Bloc Party wanted to expand their sonic palette without losing the musical "jerkiness" of Silent Alarm. Moakes has explained the choice of producer by stating that the band members were looking to work with someone who could help them craft an accomplished album, "although as much as anything it's about finding someone who you'd want to spend six weeks in an enclosed space with".
Moakes additionally focused on using different types of synthesiser. A makeshift booth was built around the back of the drum kit to reduce any sonic interference, while a roof was sometimes used over drummer Matt Tong to isolate a pure sound.
Different types of microphones were used for each component of the drum kit. The miking scheme was crucial to prepare the drum tracks for the looping and processing Lee planned using production program Logic. The band worked by setting up all the instruments with only a single power amplifier. McFall has pointed out that distorted and heavily compressed mics were used to capture some of the room's ambience "to add a bit of grit" to the instrumental tracks; the recordings were often processed further using distressors,  special types of compressor noted for their distinctively aggressive sound.
The band sometimes performed while Tong's kit was re-amped and played sections live while a brick was placed on the sustain pedal of a piano to capture the vibrations during the performances.
Lee recorded everything using Digital Audio Workstation Pro Tools and treated the parts as individual stereo files in Logic. The drum and guitar tracks were processed using computers. Okereke later returned to Lee's studio to add the vocal tracks to the album;  he has noted that he tried to "convey range and dynamics " rather than simply yelp the lyrics. Wichita Recordings did not comment, but the band members were quoted as being worried about a reduction in the potential impact of the album's content and sales.
The focus was changed to interviews throughout the world to explain the album's stylised lyrics and composition in the run-up to its release.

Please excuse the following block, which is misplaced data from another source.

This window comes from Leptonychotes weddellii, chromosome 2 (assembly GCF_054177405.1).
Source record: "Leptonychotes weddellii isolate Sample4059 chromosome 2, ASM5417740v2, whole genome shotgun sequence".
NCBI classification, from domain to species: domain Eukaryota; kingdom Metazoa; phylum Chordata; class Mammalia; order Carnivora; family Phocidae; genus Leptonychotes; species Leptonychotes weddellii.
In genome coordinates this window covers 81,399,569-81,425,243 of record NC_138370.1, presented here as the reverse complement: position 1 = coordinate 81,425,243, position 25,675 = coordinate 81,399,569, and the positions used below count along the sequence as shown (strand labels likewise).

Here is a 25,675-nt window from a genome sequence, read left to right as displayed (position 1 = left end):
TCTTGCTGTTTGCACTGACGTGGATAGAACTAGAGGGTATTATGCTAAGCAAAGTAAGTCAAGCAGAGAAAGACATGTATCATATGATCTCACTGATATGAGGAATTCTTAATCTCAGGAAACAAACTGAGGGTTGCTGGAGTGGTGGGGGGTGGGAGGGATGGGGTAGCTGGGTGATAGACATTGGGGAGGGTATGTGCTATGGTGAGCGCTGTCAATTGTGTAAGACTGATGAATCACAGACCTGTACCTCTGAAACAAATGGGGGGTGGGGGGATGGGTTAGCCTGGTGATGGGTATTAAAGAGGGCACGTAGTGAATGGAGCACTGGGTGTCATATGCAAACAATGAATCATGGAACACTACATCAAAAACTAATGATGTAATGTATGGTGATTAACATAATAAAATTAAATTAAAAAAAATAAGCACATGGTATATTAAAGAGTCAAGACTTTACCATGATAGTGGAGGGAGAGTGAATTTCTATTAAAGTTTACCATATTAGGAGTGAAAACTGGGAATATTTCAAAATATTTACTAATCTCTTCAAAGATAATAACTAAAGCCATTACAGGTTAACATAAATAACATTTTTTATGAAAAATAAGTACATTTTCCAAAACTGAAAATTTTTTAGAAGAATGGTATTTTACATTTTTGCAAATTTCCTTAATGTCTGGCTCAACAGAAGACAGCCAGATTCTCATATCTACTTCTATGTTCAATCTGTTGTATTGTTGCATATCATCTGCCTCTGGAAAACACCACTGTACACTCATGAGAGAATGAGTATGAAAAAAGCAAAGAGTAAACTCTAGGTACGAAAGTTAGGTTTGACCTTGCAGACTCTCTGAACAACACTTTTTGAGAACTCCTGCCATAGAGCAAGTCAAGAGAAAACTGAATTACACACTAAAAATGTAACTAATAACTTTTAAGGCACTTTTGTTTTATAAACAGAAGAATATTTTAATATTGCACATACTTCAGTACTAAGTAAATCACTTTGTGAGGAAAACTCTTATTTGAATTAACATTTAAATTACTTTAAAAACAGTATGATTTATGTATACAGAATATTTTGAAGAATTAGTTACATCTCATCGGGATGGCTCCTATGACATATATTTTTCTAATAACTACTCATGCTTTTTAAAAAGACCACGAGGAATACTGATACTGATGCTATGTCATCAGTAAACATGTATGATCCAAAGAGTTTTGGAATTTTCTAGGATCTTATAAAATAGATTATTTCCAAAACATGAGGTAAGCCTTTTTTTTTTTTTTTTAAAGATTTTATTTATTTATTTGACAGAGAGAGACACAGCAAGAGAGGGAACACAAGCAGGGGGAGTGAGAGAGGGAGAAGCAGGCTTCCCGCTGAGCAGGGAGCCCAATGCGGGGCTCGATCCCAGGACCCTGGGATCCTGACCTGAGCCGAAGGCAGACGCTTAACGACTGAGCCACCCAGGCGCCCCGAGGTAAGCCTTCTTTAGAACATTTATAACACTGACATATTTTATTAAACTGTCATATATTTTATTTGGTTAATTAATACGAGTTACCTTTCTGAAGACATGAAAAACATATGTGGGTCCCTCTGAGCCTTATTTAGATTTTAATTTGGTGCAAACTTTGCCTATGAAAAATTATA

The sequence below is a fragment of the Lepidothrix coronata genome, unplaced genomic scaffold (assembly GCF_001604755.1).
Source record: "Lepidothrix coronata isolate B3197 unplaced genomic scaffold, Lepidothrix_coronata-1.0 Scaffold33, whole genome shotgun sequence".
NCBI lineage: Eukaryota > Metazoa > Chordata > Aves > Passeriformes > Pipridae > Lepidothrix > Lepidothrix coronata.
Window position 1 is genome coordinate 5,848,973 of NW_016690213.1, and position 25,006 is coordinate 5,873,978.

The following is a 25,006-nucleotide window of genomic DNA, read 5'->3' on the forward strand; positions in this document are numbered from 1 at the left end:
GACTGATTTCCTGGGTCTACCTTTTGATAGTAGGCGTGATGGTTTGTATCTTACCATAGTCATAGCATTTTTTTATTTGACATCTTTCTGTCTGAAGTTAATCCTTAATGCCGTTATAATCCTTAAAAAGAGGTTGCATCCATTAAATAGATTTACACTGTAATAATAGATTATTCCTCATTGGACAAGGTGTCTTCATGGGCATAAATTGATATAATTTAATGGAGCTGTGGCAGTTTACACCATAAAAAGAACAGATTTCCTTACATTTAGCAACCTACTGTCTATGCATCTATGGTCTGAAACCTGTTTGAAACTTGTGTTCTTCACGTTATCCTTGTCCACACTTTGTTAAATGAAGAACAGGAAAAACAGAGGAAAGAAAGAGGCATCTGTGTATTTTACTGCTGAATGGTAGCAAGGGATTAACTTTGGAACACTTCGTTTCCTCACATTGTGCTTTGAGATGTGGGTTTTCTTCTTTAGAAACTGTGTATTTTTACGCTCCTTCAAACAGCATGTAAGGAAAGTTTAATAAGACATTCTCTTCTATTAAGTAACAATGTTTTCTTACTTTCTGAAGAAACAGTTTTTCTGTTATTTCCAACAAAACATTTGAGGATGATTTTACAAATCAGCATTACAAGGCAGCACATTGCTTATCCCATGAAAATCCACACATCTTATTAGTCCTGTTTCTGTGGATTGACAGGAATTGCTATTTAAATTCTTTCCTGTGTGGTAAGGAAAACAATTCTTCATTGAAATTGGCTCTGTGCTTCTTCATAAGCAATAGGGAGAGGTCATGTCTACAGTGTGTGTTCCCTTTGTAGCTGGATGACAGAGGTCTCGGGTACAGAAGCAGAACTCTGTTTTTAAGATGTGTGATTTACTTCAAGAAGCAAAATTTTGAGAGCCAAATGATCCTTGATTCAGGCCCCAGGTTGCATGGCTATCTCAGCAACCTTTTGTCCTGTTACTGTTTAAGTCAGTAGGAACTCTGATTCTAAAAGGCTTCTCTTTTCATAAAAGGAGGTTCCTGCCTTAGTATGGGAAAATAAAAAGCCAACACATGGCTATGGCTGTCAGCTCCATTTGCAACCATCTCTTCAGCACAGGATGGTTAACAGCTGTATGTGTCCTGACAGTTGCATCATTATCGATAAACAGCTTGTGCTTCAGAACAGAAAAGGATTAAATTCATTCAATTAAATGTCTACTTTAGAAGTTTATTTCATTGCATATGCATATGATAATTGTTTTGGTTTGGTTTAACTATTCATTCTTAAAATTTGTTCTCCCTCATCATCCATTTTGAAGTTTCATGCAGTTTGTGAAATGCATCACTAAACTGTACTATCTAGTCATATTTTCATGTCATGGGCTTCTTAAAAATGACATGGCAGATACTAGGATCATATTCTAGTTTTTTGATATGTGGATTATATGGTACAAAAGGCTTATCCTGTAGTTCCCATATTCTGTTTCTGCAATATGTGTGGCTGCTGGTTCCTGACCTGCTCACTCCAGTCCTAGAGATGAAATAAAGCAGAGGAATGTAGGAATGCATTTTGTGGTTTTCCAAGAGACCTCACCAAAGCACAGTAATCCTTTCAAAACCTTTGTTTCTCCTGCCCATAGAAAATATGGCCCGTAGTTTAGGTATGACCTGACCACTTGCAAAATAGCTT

Final tweaks on the album were completed in December in London. The album was released in the rest of the world in the first week of February. Okereke's lyrics attempt to juxtapose the monotonous events—nights out on club dancefloors and waiting for a train—with the seemingly epic experiences—terrorist attacks and racial angst—witnessed in a city environment. Like in a city, with thousands of stories going on at once, layered on top of each other Although I might be speaking through the voice of a character, I'm still expressing, perhaps, my sentiments.
The words to "Where Is Home? Okereke has described him as a "cousin" due to their Nigerian mothers' close friendship. The track castigates right-wing newspapers for perpetuating a hysterical fear of black youths in hoodies, an action which often leads to opportunities being denied to the Black British community at large.
Okereke has stated, "I guess the point about the song for me is post- September 11th , the media has really traded on fear and the use of fear in controlling people. It is directly inspired by Douglas Rushkoff 's Merchants of Cool documentary, which details the corporate exploitation of popular culture by advertisement companies. Okereke read Guy Debord 's The Society of the Spectacle and Henri Lefebvre 's Critique of Everyday Life , works which analyse how people experience leisure in modern societies, and was inspired to pen several songs which detail the drug and drink culture present in a metropolis.
Okereke tried to treat the tracks as explanations of people's actions, rather than moralising tales; he has stated, "In a time when so many people feel they can't communicate or feel hemmed in, I can see the appeal of cocaine. The album closer is named after Seroxat, a trade name for the antidepressant paroxetine , and was crafted following the suicide attempts of two of Okereke's friends after they left university in A Weekend in the City is largely built around a mix of distorted and layered guitars, electronic elements, and multilayered vocals.
Half of the song was recorded as a series of loops of drum beats and bass guitar chords. The recorded take was split in two to make up the first and last quarters of the track, while the middle section was intentionally left blank for the band to improvise in. The latter track includes erratic rhythms and clashing guitars. Michael Endelman of Entertainment Weekly was less receptive and stated, "Too often, the music on A Weekend in the City is less memorable than the ambitious subject matter.
The album was named by Los Angeles Times in its unnumbered shortlist of the best releases of The album also topped the Billboard Top Independent Albums.
Bloc Party embarked on their second major worldwide tour for the album in August , playing across Australia, the US, Mexico, and Canada. The strong start to the album continues to amass appeal with each listen whilst the weaker latter stages become more and more stranded.
This sophomore effort has enough merits to eek away from the looming shadow of Silent Alarm and signal a new era for Bloc Party. This work is licensed under a Creative Commons Licence. If you choose to use this review on your site please link back to this page. This page has been archived and is no longer updated. Find out more about page archiving. Nevertheless, there are enough bright spots on A Weekend in the City that make it a decent, if not overpowering, endeavor.
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